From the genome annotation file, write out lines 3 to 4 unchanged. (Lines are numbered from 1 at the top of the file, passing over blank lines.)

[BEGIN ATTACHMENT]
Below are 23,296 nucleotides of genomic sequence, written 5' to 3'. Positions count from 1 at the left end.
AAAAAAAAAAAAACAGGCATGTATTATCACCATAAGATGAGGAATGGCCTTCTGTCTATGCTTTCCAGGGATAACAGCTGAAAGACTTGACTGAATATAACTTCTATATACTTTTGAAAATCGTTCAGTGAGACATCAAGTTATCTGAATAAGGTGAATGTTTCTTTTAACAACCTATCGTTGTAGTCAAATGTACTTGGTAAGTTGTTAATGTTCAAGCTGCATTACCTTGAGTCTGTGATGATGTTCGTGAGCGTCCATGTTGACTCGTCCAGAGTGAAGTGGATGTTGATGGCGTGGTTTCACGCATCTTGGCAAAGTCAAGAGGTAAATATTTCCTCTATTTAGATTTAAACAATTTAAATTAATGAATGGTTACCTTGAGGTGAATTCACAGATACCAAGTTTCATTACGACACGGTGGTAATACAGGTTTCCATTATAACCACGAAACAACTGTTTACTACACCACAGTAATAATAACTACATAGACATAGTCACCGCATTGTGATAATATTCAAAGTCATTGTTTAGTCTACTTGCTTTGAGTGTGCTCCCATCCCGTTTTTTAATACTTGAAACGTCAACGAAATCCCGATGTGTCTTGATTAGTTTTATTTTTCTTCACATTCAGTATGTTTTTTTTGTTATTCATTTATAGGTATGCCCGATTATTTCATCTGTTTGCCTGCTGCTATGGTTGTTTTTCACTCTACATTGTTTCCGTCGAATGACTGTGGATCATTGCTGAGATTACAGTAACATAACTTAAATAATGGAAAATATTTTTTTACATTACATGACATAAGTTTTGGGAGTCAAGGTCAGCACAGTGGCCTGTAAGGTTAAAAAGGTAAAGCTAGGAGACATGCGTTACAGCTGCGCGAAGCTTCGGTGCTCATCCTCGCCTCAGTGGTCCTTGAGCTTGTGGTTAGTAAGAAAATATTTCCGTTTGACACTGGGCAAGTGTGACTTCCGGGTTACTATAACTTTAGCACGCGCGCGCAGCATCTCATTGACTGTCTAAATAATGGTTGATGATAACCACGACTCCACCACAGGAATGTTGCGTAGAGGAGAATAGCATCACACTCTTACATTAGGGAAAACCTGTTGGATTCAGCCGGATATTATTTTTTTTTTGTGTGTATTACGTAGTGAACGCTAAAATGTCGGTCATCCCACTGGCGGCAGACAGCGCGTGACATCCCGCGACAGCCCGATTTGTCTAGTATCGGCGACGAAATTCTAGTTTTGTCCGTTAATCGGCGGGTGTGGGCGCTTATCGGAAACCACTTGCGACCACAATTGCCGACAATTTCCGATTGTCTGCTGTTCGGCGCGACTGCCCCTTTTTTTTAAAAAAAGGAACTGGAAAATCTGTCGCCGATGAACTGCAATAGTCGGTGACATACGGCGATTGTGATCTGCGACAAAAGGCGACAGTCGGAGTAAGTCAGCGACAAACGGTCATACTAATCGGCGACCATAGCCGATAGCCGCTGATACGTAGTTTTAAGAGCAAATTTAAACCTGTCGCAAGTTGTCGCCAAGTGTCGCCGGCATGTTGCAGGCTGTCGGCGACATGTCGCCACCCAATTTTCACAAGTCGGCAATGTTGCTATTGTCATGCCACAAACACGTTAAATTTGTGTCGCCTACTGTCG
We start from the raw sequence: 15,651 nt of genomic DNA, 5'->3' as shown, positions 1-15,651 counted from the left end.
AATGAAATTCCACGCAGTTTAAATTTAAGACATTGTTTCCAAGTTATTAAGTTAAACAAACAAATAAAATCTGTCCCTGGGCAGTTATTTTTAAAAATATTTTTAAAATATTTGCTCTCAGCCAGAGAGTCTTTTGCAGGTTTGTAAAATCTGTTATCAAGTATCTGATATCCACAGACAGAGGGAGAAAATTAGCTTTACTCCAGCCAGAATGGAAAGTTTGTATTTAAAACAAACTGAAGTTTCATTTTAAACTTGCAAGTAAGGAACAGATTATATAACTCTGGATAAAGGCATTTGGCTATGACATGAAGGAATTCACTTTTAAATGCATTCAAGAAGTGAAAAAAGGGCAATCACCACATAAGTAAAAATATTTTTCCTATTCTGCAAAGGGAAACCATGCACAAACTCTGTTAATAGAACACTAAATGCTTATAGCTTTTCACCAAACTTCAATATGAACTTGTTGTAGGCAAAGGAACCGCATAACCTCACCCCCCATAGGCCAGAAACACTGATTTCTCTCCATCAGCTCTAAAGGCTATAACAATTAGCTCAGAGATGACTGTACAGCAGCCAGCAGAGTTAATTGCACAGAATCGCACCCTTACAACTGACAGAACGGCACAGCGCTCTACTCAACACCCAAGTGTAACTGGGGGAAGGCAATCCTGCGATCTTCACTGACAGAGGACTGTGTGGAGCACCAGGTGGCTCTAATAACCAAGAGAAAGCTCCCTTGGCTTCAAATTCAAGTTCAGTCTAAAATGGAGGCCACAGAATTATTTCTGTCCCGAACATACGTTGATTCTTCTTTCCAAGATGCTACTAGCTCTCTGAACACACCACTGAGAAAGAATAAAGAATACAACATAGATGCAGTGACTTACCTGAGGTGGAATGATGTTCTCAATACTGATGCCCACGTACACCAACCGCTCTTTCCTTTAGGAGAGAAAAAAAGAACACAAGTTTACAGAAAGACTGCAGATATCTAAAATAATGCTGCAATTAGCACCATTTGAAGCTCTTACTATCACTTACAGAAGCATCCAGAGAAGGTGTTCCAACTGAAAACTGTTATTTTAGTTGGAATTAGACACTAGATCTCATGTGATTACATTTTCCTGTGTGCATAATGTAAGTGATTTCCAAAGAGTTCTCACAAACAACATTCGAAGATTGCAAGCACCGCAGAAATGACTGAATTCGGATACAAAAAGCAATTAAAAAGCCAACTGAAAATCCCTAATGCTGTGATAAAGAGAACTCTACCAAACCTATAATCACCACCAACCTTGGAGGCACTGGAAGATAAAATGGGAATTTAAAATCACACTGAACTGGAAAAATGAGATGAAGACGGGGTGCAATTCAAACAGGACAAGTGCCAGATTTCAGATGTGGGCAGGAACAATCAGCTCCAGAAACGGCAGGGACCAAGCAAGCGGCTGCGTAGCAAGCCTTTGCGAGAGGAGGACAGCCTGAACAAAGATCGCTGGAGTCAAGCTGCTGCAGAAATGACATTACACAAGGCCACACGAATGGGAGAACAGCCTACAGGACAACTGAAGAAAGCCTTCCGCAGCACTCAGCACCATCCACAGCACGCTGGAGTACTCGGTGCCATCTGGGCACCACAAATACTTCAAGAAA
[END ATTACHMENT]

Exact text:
We start from the raw sequence: 15,651 nt of genomic DNA, 5'->3' as shown, positions 1-15,651 counted from the left end.
AATGAAATTCCACGCAGTTTAAATTTAAGACATTGTTTCCAAGTTATTAAGTTAAACAAACAAATAAAATCTGTCCCTGGGCAGTTATTTTTAAAAATATTTTTAAAATATTTGCTCTCAGCCAGAGAGTCTTTTGCAGGTTTGTAAAATCTGTTATCAAGTATCTGATATCCACAGACAGAGGGAGAAAATTAGCTTTACTCCAGCCAGAATGGAAAGTTTGTATTTAAAACAAACTGAAGTTTCATTTTAAACTTGCAAGTAAGGAACAGATTATATAACTCTGGATAAAGGCATTTGGCTATGACATGAAGGAATTCACTTTTAAATGCATTCAAGAAGTGAAAAAAGGGCAATCACCACATAAGTAAAAATATTTTTCCTATTCTGCAAAGGGAAACCATGCACAAACTCTGTTAATAGAACACTAAATGCTTATAGCTTTTCACCAAACTTCAATATGAACTTGTTGTAGGCAAAGGAACCGCATAACCTCACCCCCCATAGGCCAGAAACACTGATTTCTCTCCATCAGCTCTAAAGGCTATAACAATTAGCTCAGAGATGACTGTACAGCAGCCAGCAGAGTTAATTGCACAGAATCGCACCCTTACAACTGACAGAACGGCACAGCGCTCTACTCAACACCCAAGTGTAACTGGGGGAAGGCAATCCTGCGATCTTCACTGACAGAGGACTGTGTGGAGCACCAGGTGGCTCTAATAACCAAGAGAAAGCTCCCTTGGCTTCAAATTCAAGTTCAGTCTAAAATGGAGGCCACAGAATTATTTCTGTCCCGAACATACGTTGATTCTTCTTTCCAAGATGCTACTAGCTCTCTGAACACACCACTGAGAAAGAATAAAGAATACAACATAGATGCAGTGACTTACCTGAGGTGGAATGATGTTCTCAATACTGATGCCCACGTACACCAACCGCTCTTTCCTTTAGGAGAGAAAAAAAGAACACAAGTTTACAGAAAGACTGCAGATATCTAAAATAATGCTGCAATTAGCACCATTTGAAGCTCTTACTATCACTTACAGAAGCATCCAGAGAAGGTGTTCCAACTGAAAACTGTTATTTTAGTTGGAATTAGACACTAGATCTCATGTGATTACATTTTCCTGTGTGCATAATGTAAGTGATTTCCAAAGAGTTCTCACAAACAACATTCGAAGATTGCAAGCACCGCAGAAATGACTGAATTCGGATACAAAAAGCAATTAAAAAGCCAACTGAAAATCCCTAATGCTGTGATAAAGAGAACTCTACCAAACCTATAATCACCACCAACCTTGGAGGCACTGGAAGATAAAATGGGAATTTAAAATCACACTGAACTGGAAAAATGAGATGAAGACGGGGTGCAATTCAAACAGGACAAGTGCCAGATTTCAGATGTGGGCAGGAACAATCAGCTCCAGAAACGGCAGGGACCAAGCAAGCGGCTGCGTAGCAAGCCTTTGCGAGAGGAGGACAGCCTGAACAAAGATCGCTGGAGTCAAGCTGCTGCAGAAATGACATTACACAAGGCCACACGAATGGGAGAACAGCCTACAGGACAACTGAAGAAAGCCTTCCGCAGCACTCAGCACCATCCACAGCACGCTGGAGTACTCGGTGCCATCTGGGCACCACAAATACTTCAAGAAA